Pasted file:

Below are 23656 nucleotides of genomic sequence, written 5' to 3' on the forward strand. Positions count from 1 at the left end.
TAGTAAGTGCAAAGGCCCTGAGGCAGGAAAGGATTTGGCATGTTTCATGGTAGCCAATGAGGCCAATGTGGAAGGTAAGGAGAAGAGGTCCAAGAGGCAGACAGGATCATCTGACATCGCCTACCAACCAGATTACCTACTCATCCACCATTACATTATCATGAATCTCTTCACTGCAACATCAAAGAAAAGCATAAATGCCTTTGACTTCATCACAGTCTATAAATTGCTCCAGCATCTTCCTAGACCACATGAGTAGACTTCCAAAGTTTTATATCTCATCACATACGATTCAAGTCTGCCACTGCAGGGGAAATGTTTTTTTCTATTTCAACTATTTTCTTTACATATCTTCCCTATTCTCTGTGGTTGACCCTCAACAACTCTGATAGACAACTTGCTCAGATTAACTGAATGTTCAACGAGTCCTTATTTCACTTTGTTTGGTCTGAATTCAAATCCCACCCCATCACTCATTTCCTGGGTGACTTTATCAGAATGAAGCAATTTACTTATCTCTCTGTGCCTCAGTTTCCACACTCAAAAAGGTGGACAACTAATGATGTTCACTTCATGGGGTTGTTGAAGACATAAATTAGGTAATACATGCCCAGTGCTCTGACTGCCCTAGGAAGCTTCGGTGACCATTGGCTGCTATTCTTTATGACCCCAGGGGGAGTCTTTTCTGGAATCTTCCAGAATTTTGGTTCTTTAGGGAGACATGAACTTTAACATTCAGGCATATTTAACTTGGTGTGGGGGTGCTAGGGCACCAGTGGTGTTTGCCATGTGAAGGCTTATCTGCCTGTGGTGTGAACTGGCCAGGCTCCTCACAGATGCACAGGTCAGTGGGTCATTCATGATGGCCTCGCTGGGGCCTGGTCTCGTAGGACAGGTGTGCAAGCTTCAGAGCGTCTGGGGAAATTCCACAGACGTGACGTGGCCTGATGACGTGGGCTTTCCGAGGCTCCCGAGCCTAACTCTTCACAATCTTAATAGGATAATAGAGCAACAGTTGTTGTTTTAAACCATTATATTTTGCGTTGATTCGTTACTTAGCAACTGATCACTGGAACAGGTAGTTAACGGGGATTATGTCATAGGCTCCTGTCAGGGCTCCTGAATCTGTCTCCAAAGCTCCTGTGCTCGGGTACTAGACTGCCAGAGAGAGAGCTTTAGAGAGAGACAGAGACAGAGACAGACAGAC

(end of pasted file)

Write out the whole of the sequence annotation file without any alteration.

Below are 23656 nucleotides of genomic sequence, written 5' to 3' on the forward strand. Positions count from 1 at the left end.
TAGTAAGTGCAAAGGCCCTGAGGCAGGAAAGGATTTGGCATGTTTCATGGTAGCCAATGAGGCCAATGTGGAAGGTAAGGAGAAGAGGTCCAAGAGGCAGACAGGATCATCTGACATCGCCTACCAACCAGATTACCTACTCATCCACCATTACATTATCATGAATCTCTTCACTGCAACATCAAAGAAAAGCATAAATGCCTTTGACTTCATCACAGTCTATAAATTGCTCCAGCATCTTCCTAGACCACATGAGTAGACTTCCAAAGTTTTATATCTCATCACATACGATTCAAGTCTGCCACTGCAGGGGAAATGTTTTTTTCTATTTCAACTATTTTCTTTACATATCTTCCCTATTCTCTGTGGTTGACCCTCAACAACTCTGATAGACAACTTGCTCAGATTAACTGAATGTTCAACGAGTCCTTATTTCACTTTGTTTGGTCTGAATTCAAATCCCACCCCATCACTCATTTCCTGGGTGACTTTATCAGAATGAAGCAATTTACTTATCTCTCTGTGCCTCAGTTTCCACACTCAAAAAGGTGGACAACTAATGATGTTCACTTCATGGGGTTGTTGAAGACATAAATTAGGTAATACATGCCCAGTGCTCTGACTGCCCTAGGAAGCTTCGGTGACCATTGGCTGCTATTCTTTATGACCCCAGGGGGAGTCTTTTCTGGAATCTTCCAGAATTTTGGTTCTTTAGGGAGACATGAACTTTAACATTCAGGCATATTTAACTTGGTGTGGGGGTGCTAGGGCACCAGTGGTGTTTGCCATGTGAAGGCTTATCTGCCTGTGGTGTGAACTGGCCAGGCTCCTCACAGATGCACAGGTCAGTGGGTCATTCATGATGGCCTCGCTGGGGCCTGGTCTCGTAGGACAGGTGTGCAAGCTTCAGAGCGTCTGGGGAAATTCCACAGACGTGACGTGGCCTGATGACGTGGGCTTTCCGAGGCTCCCGAGCCTAACTCTTCACAATCTTAATAGGATAATAGAGCAACAGTTGTTGTTTTAAACCATTATATTTTGCGTTGATTCGTTACTTAGCAACTGATCACTGGAACAGGTAGTTAACGGGGATTATGTCATAGGCTCCTGTCAGGGCTCCTGAATCTGTCTCCAAAGCTCCTGTGCTCGGGTACTAGACTGCCAGAGAGAGAGCTTTAGAGAGAGACAGAGACAGAGACAGACAGAC